The Real Cost of Privatisation
Privatisation is the scourge of modern political economy. It has been an integral part of the neoliberal project that has dominated government policy across the globe for more than three decades. It is part of driving the market deep into spheres of society previously insulated from business. It is centrally about private firms, their owners and senior managers profiting from services that should be provided publicly and on the basis of need.
This Trade Union Co-ordinating Group publication is an expert and timely balance sheet on the privatisation experience in Britain. It shows conclusively why privatisation is wrong:
- Privatisation makes public services worse – what people get under privatisation is a worse service.
- Privatisation costs working people more – fares and charges, along with subsidies from the public purse, mean working people now pay much more for services we need.
- Privatisation is a huge racket – business makes billions by siphoning off profits.
- Privatisation hits investment – funds that could be invested to continuously improve the quantity and quality of public services are wasted by privateers and keeping spivs in luxury.
- Privatisation is bad for safety – both for the public and for the workers in that industry.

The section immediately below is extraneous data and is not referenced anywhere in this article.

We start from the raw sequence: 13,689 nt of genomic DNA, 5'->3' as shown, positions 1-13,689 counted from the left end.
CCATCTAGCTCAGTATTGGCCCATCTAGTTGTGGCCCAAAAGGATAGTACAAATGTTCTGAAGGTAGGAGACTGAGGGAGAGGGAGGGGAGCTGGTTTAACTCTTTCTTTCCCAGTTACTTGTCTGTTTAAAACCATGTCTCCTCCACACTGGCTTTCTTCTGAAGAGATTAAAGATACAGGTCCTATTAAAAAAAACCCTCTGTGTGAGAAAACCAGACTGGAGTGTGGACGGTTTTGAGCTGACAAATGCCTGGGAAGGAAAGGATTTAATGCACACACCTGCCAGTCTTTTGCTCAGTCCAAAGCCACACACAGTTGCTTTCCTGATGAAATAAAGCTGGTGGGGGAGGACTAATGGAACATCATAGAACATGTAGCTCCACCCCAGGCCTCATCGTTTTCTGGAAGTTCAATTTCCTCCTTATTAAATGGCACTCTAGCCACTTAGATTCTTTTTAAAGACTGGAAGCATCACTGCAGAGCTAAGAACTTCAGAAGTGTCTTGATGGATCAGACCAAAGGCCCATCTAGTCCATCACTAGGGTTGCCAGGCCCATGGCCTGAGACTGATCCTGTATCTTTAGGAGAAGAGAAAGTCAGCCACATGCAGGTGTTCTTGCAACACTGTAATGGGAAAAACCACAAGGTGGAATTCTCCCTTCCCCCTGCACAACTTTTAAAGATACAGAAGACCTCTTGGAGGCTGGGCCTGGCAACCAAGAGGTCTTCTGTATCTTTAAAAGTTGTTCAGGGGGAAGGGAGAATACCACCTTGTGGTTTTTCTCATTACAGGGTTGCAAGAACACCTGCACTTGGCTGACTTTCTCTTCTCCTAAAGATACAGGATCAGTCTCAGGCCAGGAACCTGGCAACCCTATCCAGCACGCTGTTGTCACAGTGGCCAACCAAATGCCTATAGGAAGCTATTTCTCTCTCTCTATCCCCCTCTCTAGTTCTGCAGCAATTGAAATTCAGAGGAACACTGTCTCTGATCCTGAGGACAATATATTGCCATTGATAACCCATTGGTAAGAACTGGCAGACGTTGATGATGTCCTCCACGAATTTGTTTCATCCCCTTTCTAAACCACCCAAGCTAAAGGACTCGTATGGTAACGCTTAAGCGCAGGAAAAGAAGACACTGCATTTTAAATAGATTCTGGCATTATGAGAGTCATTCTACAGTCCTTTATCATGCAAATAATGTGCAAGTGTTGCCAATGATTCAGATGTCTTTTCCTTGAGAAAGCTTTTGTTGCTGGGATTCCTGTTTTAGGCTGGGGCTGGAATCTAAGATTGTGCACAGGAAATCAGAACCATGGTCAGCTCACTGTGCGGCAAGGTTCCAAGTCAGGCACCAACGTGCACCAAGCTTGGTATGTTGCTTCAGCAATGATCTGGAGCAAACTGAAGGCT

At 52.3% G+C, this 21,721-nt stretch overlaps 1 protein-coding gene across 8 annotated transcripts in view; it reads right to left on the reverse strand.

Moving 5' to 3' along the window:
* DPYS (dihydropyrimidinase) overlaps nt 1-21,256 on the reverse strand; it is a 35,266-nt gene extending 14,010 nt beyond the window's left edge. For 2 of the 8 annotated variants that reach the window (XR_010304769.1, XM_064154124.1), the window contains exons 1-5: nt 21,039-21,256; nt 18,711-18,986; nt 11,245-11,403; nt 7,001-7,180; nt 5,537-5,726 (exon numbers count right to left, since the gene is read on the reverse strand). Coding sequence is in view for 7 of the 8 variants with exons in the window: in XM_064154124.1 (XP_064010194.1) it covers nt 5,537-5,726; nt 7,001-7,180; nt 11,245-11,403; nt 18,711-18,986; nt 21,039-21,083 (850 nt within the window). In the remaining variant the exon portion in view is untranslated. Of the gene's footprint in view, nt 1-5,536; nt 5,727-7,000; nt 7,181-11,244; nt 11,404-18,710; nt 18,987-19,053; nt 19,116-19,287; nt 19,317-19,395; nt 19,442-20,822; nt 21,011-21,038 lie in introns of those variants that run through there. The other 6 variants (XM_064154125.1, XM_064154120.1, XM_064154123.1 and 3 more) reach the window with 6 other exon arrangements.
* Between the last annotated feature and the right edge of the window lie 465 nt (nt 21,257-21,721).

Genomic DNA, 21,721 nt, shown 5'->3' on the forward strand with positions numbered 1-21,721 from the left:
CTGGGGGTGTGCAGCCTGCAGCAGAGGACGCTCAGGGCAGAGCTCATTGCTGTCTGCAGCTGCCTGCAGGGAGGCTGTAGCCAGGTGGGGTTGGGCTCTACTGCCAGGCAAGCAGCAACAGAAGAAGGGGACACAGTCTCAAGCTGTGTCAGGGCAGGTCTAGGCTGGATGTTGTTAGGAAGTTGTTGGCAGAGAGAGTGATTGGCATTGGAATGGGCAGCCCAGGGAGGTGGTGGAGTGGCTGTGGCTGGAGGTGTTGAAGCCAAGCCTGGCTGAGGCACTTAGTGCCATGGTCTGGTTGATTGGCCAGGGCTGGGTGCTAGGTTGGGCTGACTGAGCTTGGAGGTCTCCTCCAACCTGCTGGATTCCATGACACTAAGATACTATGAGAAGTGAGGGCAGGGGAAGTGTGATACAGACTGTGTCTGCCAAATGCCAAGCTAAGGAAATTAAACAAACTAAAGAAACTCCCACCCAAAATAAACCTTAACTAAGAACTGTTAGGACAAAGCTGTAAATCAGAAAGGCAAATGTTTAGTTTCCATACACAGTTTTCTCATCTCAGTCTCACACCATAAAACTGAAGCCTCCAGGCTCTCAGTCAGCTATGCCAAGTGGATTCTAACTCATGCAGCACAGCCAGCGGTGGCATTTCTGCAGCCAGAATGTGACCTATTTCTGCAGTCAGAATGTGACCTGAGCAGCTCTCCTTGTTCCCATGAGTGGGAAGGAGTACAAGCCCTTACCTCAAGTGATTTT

- Privatisation is bad for workers – it means fewer jobs, more stress on those left doing the job, and worse pay and conditions.
- Privatisation is bad for the environment – it obstructs integration and planning, makes cutting carbon emissions harder, and pollutes without paying for the clear-up.
Privatisation is an irrational way to run public services, if they are meant to meet social needs. It cuts against the collective, cooperative way in which production should be organised.
As trade unionists we are against privatisation, but we are not just anti-privatisation. We have a positive alternative to privatisation: public ownership and democratic control.
We do not advocate a return to the worst aspects of the old, bureaucratic nationalised industries, like the British Rail sandwich. Lessons can be learned from those experiences, but what we want is properly funded public services that really do meet the needs of users. That means giving the workers in those industries as well as the people who use them a real and meaningful voice in running those services.
Public ownership with democratic (including workers’) control would be a more efficient way to run public services. It would make them safer and more attuned to needs, more environmentally-friendly and clearly much better places to work.
This publication makes a concrete case appealing for privatisation to be scrapped and encouraging us to fight for our public services.